In 2003, after I’d been drawing illustrations for the inside of The New Yorker for a few years, I got a call from [art editor] Françoise Mouly. Françoise is basically (in consultation with editor David Remnick) in charge of the magazine’s cover every week, and she very kindly told me that she’d be open to me submitting proposals to her. I think at that moment, a more ambitious, professional illustrator would’ve dropped everything and begun inundating Françoise with sketches. But I was very intimidated by the thought of doing a cover, and for reasons probably better explained by a psychologist, I let almost a year pass without so much as responding to her invitation.
Fortunately for me, Françoise is a very determined and persistent person, and she’s also very familiar with the neuroses and temperaments of cartoonists. So she eventually called me up and said, “There’s a specific issue coming up that I think you’d be right for. The theme is books. Here’s the deadline.” So she made it an actual, concrete assignment, and that was extremely helpful to me.
With most illustrations, you don’t have to worry too much about what you’re going to draw. You’re usually told what the subject should be, and you have to make some choices about composition or color or things like that. But with a New Yorker cover, even if you have a starting point like “books,” you still need to basically invent an image out of nothing. I found that if I was just working on something else and I tried to simultaneously think of the “perfect” New Yorker cover idea, nothing happened. So it was useful for me to just get out a blank sketchbook and force myself to start filling up pages with ideas, no matter how bad they were. And in fact, I’ve only included one page from that step of the process here because most of them are, indeed, quite bad. But I do think that getting those bad ideas down on paper, in a sense, clears the way for better ones.
The next step was to pick any of the ideas that I thought might have some potential, and to see if I could develop them into something usable. So I started sketching them bigger, with more detail, just trying to see if I could make them work.
This was one of the first sketches I did in this step of the process, and there’s not really much to it. I was adapting to living in a smaller Brooklyn apartment after recently moving from California, so I guess the idea here was just not having enough space for all your books. As I mentioned, the process involved a lot of weeding out of bad ideas.
I thought that maybe adding more detail and clutter (and changing the person’s gender) would make it better somehow, but it still didn’t amount to much.
At this point Françoise intervened and gave me a little pep talk and basically told me to approach this more like a cartoonist than an illustrator. She told me that she didn’t need every cover to be a funny gag or a political commentary or whatever, but that she did want it to be “a picture that can be read.” Even if it’s very slight, it should have some hint of a narrative in there … something that might take a second longer to “get” than if you were to just glance at it. And that’s something that I still try to keep in mind whenever I’m submitting ideas to her. So I moved on to some different options, ones which I thought told a little more of a story.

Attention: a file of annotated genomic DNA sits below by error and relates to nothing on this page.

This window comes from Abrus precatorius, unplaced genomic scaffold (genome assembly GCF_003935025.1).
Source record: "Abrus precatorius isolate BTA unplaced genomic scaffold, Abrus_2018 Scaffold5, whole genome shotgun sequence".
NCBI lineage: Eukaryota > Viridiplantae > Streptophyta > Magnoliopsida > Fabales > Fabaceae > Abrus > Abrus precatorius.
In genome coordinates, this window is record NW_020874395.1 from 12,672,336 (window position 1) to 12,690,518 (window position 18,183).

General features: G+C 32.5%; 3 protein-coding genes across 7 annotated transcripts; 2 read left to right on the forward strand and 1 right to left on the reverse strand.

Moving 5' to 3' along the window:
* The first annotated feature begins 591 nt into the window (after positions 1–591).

The idea here was, basically: a needy author trying very hard to be recognized in public. Which is not at all autobiographical in any way. Françoise said it was a little bit … I think “pathetic” was the word she used, and maybe there was some concern about how the authors whose work was being published inside the magazine would feel about it. So I went back and started working on an earlier idea I’d had.
I think this is one of those ideas that’s more likely to occur to someone who had just recently moved to New York. If you’ve lived here your whole life, you probably just think of the subway as a way of getting from point A to point B. But to me it was fascinating the way subway cars sometimes run alongside each other, just inches apart, and occasionally line up at the same speed. Sometimes you make eye contact with someone in the other train, which is usually more awkward than anything else, but I turned it into something kind of romantic or wistful.
Françoise saw some potential in this one, and I have to give her credit for one crucial addition. You’ll notice in this original sketch that the books are just blank, like they’re just generic, random props. She made the suggestion of putting some detail on the books so it would be clear that the two people are reading the same book, and that ended up being the most important, memorable part of the finished image. It would probably be better for my career if claimed this idea as my own, but it’s too late now.
After that, Françoise basically left me to complete the image on my own, without any further editorial input. This is pretty unusual, at least in my experience, when it comes to illustration work, and in fact it’s usually this final stage where the real head–butting begins. I suppose Françoise wanted to make sure we got the concept just right, but then trusted me to execute it independently, which felt extremely flattering and generous.
So this was the finished drawing. People ask me about this a lot, so I’ll mention that the artwork, up to this stage, is drawn by hand, using very basic tools: some pens, a brush, ink, and paper.
Finally, I scan the artwork and add the color on a computer. This is the finished cover, which was published on November 8, 2004. I’ve done a few more since then, and the process has remained mostly unchanged.
Adrian Tomine’s New York Drawings collects every cover, comic and illustration that Adrian has produced for the New Yorker, plus a selection of other illustrations and sketches inspired by the city. A number of the illustrations are available to buy as prints from Adrian’s website – www.adrian-tomine.com.